Access to Finance; Currencies and Exchange Rates; Economic Theory & Research; Emerging Markets; Debt Markets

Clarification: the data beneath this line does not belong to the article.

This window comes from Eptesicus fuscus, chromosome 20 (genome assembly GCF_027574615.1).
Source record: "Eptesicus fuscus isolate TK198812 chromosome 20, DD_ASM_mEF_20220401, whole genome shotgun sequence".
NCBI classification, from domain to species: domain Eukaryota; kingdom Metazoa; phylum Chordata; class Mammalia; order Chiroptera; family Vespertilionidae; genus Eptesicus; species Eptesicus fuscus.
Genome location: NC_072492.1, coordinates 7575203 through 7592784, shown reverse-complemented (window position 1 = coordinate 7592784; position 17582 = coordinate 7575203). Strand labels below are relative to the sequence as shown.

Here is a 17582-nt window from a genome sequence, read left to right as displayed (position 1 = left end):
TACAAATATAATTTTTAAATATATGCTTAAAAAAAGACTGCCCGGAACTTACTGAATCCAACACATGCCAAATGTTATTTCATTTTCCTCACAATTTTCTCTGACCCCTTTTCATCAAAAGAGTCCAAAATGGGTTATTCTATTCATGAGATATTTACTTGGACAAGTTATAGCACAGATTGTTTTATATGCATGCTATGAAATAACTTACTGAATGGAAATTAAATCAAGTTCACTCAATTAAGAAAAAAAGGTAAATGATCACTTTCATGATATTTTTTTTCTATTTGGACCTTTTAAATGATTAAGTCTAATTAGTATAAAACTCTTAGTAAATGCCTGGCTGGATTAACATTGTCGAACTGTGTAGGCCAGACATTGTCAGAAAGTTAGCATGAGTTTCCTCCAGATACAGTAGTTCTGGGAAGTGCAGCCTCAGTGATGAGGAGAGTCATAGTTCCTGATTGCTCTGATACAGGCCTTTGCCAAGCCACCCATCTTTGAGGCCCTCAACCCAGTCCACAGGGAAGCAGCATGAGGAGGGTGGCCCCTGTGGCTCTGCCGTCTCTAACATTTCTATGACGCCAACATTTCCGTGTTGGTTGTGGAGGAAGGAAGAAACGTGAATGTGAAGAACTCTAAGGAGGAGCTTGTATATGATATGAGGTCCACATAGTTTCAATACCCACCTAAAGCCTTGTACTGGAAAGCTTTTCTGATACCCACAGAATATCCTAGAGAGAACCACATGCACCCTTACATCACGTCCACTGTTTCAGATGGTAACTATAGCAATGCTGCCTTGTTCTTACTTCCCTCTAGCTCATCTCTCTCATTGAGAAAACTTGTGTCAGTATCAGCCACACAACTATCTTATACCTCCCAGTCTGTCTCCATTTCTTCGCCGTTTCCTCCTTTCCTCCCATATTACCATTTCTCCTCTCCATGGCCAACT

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Summary: To regain the strong growth it had before the global crisis, South Asia will have to manage a combination of persistent external economic headwinds and increasing regional macroeconomic and structural vulnerabilities. Macroeconomic policies to tackle the adverse effects of the global downturn have left the South Asian countries with weaker fiscal and monetary options to stimulate growth today. With the exception of Afghanistan, economic growth across other South Asian countries- Bangladesh, Bhutan, Maldives, Nepal, and Sri Lanka-has been moderating or stagnating. In Bangladesh, with export and investment growth slowing, Gross Domestic product (GDP) growth is likely to fall to around 6 percent in FY2013/14, down from 6.3 percent in FY2012/13. Over the same period, Bhutan saw its growth rate decline from almost 9 percent to 7.6 percent. India's economy slowed significantly. As a result, growth of a subdued 3 percent is expected in FY2012/13, down from 4.6 percent in FY2011/12. A significant drop in the region's exports and fixed investment are primarily responsible for South Asia's growth moderation. Private consumption remained stable, helped by resilient remittance flows, and is expected to only pick up slowly due to effects of persistent inflation, fiscal consolidation and slow recovery in disposable income. The overall real effective exchange rate depreciation across South Asia reflects weak economic fundamentals. International reserves fell below critical levels of two months of import coverage in Pakistan and one month in Maldives, reflecting the two countries' difficult external situations. During the first eight months of FY2012/13, Pakistan's net international reserves fell to 1.8 months, down from 2.6 months in the previous fiscal year.
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